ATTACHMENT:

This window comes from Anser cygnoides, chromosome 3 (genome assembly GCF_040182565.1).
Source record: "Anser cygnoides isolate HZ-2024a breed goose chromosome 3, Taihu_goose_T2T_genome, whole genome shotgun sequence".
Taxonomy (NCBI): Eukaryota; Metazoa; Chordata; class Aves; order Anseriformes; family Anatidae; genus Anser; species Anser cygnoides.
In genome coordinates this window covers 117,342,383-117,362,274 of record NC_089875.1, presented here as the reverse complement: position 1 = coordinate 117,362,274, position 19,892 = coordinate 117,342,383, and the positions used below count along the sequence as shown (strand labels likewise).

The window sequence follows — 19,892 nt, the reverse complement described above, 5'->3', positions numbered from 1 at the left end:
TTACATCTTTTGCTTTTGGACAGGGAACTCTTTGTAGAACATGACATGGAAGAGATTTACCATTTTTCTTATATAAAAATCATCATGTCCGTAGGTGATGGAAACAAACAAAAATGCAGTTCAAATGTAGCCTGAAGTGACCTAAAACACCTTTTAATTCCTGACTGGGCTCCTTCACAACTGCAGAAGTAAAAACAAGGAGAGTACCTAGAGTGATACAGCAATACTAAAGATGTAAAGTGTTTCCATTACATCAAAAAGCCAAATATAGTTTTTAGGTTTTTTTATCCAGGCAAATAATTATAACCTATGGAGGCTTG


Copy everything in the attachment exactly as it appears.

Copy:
This window comes from Anser cygnoides, chromosome 3 (genome assembly GCF_040182565.1).
Source record: "Anser cygnoides isolate HZ-2024a breed goose chromosome 3, Taihu_goose_T2T_genome, whole genome shotgun sequence".
Taxonomy (NCBI): Eukaryota; Metazoa; Chordata; class Aves; order Anseriformes; family Anatidae; genus Anser; species Anser cygnoides.
In genome coordinates this window covers 117,342,383-117,362,274 of record NC_089875.1, presented here as the reverse complement: position 1 = coordinate 117,362,274, position 19,892 = coordinate 117,342,383, and the positions used below count along the sequence as shown (strand labels likewise).

The window sequence follows — 19,892 nt, the reverse complement described above, 5'->3', positions numbered from 1 at the left end:
TTACATCTTTTGCTTTTGGACAGGGAACTCTTTGTAGAACATGACATGGAAGAGATTTACCATTTTTCTTATATAAAAATCATCATGTCCGTAGGTGATGGAAACAAACAAAAATGCAGTTCAAATGTAGCCTGAAGTGACCTAAAACACCTTTTAATTCCTGACTGGGCTCCTTCACAACTGCAGAAGTAAAAACAAGGAGAGTACCTAGAGTGATACAGCAATACTAAAGATGTAAAGTGTTTCCATTACATCAAAAAGCCAAATATAGTTTTTAGGTTTTTTTATCCAGGCAAATAATTATAACCTATGGAGGCTTG